It has always been understood that tongues and noses have some connection.
That’s why chefs put so much effort into making the food smell ‘delicious’ too. Researchers always had a clue that both taste and smell work together in how we distinguish flavor. But there was no conclusive evidence that could link it to the surface of the tongue. Until now, that is.
A recent paper published in the Chemical Senses journal (dated April 24) comes with new evidence that smell and taste might be linked on the tongue surface.
Researchers working at the Philadelphian nonprofit research center- Monell Chemical Senses Centre grew human taste cells in a laboratory. And it was discovered that the cells had molecules similar to those found in olfactory cells.
Olfactory cells help us draw in the ‘smell’ of products and distinguish between them. When the tongue cells were tested with odor molecules, they responded just like olfactory cells. As if the tongue could smell.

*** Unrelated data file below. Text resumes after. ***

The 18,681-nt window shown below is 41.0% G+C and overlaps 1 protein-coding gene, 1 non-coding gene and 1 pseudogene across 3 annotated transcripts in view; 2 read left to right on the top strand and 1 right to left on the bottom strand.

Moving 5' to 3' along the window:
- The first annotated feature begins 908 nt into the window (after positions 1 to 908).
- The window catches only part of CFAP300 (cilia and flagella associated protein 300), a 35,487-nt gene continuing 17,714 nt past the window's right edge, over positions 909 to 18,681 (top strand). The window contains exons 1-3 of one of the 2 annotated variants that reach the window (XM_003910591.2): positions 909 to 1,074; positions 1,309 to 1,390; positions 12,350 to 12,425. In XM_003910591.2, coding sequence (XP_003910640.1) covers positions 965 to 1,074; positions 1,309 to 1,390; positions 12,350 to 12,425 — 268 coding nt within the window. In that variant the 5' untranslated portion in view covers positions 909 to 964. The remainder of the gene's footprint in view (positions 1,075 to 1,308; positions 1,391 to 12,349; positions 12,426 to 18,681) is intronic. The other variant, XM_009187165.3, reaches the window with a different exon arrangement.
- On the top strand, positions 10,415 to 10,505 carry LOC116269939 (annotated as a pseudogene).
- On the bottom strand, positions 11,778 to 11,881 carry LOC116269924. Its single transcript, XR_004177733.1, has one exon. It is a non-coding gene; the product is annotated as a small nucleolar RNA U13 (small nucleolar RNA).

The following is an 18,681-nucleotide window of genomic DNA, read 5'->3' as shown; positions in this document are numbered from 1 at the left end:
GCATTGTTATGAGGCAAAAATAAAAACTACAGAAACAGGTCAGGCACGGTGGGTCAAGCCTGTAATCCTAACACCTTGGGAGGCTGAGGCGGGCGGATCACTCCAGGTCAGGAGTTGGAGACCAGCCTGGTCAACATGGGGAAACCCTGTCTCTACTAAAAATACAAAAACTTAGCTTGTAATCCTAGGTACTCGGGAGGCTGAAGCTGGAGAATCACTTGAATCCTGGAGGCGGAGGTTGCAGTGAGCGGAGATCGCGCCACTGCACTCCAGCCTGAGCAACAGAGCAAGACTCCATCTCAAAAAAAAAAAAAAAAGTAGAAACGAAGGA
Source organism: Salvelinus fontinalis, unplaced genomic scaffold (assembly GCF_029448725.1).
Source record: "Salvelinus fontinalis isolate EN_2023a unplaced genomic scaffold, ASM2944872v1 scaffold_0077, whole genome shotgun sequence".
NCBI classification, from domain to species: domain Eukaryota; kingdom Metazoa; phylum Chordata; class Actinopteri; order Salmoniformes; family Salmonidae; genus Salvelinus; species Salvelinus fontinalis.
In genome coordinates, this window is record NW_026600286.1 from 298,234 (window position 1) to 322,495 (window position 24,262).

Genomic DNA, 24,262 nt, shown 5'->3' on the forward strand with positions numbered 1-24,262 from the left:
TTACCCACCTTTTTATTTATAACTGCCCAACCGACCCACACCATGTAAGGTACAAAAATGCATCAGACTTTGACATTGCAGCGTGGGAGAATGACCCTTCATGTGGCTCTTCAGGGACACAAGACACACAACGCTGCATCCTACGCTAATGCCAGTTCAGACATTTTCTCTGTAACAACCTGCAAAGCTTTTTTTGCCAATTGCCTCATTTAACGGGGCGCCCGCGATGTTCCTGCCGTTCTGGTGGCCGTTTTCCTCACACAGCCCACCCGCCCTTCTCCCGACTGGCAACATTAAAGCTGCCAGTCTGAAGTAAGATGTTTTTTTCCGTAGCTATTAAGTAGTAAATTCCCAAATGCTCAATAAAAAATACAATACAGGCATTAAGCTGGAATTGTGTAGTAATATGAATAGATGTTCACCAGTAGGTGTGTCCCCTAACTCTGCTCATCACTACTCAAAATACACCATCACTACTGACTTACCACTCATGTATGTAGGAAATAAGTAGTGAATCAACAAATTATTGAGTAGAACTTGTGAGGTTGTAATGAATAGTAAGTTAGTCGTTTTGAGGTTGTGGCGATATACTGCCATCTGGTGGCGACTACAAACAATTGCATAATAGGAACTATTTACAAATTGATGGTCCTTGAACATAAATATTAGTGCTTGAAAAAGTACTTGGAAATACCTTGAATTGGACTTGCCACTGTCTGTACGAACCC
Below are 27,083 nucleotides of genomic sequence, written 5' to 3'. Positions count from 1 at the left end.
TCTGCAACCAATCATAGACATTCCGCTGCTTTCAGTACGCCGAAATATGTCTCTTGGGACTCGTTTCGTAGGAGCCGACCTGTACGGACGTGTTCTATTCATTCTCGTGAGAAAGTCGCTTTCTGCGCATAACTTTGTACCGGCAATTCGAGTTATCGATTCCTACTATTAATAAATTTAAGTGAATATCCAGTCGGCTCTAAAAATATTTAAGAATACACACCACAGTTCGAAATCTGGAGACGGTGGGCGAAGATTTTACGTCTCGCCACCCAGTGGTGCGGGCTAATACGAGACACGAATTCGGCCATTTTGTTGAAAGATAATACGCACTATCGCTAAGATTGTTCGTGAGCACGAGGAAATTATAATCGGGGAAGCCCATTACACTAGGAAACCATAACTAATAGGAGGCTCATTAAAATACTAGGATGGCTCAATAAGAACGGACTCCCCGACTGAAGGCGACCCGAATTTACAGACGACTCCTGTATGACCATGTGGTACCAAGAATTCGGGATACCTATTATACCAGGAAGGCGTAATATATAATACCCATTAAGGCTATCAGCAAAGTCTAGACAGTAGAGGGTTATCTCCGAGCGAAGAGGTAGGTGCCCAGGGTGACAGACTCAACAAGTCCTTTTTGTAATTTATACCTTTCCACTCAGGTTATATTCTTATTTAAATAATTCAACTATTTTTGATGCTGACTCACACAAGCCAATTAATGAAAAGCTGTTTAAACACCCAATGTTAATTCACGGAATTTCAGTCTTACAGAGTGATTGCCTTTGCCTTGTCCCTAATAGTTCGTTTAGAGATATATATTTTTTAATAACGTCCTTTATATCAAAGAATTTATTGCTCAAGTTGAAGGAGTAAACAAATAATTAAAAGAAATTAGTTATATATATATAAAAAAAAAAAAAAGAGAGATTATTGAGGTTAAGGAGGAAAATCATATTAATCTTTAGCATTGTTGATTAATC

As of now, the taste differentiation in our tongues was simply categorized as salty, bitter, sour, sweet and umami (savory). It is the first time that olfactory cells were found in taste buds. It could revolutionize how we categorize taste. However, olfactory cells have been found in other body parts before, including sperm cells, gut, and hair.
Mehmet Hakan Ozdener, one of the senior authors of this study, has mentioned that such a discovery would pave the way for more interesting researches on how smell and taste can be linked to a particular body part. Also, this would help them study more about the taste and odor stimuli in our tongue.
It looks like now chefs will have put in more effort to refine the smell of their signature dishes.